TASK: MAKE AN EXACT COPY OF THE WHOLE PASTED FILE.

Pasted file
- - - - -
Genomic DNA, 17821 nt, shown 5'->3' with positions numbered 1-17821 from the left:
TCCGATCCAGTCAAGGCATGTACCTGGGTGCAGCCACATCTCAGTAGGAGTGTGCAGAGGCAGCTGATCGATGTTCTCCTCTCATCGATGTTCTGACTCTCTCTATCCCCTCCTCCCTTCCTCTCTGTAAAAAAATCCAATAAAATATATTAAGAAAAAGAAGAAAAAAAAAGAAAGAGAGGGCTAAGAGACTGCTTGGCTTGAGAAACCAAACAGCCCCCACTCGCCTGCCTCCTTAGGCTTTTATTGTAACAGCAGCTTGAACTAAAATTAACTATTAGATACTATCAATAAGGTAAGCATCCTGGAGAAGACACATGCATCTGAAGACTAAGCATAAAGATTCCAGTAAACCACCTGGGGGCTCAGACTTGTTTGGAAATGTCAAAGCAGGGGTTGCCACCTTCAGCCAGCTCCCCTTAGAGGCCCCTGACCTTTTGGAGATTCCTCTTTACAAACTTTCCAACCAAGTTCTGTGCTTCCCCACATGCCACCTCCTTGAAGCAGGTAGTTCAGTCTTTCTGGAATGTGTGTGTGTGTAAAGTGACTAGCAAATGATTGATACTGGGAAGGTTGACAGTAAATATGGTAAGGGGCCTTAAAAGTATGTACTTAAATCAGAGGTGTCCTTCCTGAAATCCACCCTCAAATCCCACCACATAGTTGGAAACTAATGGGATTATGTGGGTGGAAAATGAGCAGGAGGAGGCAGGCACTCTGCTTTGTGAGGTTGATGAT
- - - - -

Genomic DNA, 17821 nt, shown 5'->3' with positions numbered 1-17821 from the left:
TCCGATCCAGTCAAGGCATGTACCTGGGTGCAGCCACATCTCAGTAGGAGTGTGCAGAGGCAGCTGATCGATGTTCTCCTCTCATCGATGTTCTGACTCTCTCTATCCCCTCCTCCCTTCCTCTCTGTAAAAAAATCCAATAAAATATATTAAGAAAAAGAAGAAAAAAAAAGAAAGAGAGGGCTAAGAGACTGCTTGGCTTGAGAAACCAAACAGCCCCCACTCGCCTGCCTCCTTAGGCTTTTATTGTAACAGCAGCTTGAACTAAAATTAACTATTAGATACTATCAATAAGGTAAGCATCCTGGAGAAGACACATGCATCTGAAGACTAAGCATAAAGATTCCAGTAAACCACCTGGGGGCTCAGACTTGTTTGGAAATGTCAAAGCAGGGGTTGCCACCTTCAGCCAGCTCCCCTTAGAGGCCCCTGACCTTTTGGAGATTCCTCTTTACAAACTTTCCAACCAAGTTCTGTGCTTCCCCACATGCCACCTCCTTGAAGCAGGTAGTTCAGTCTTTCTGGAATGTGTGTGTGTGTAAAGTGACTAGCAAATGATTGATACTGGGAAGGTTGACAGTAAATATGGTAAGGGGCCTTAAAAGTATGTACTTAAATCAGAGGTGTCCTTCCTGAAATCCACCCTCAAATCCCACCACATAGTTGGAAACTAATGGGATTATGTGGGTGGAAAATGAGCAGGAGGAGGCAGGCACTCTGCTTTGTGAGGTTGATGAT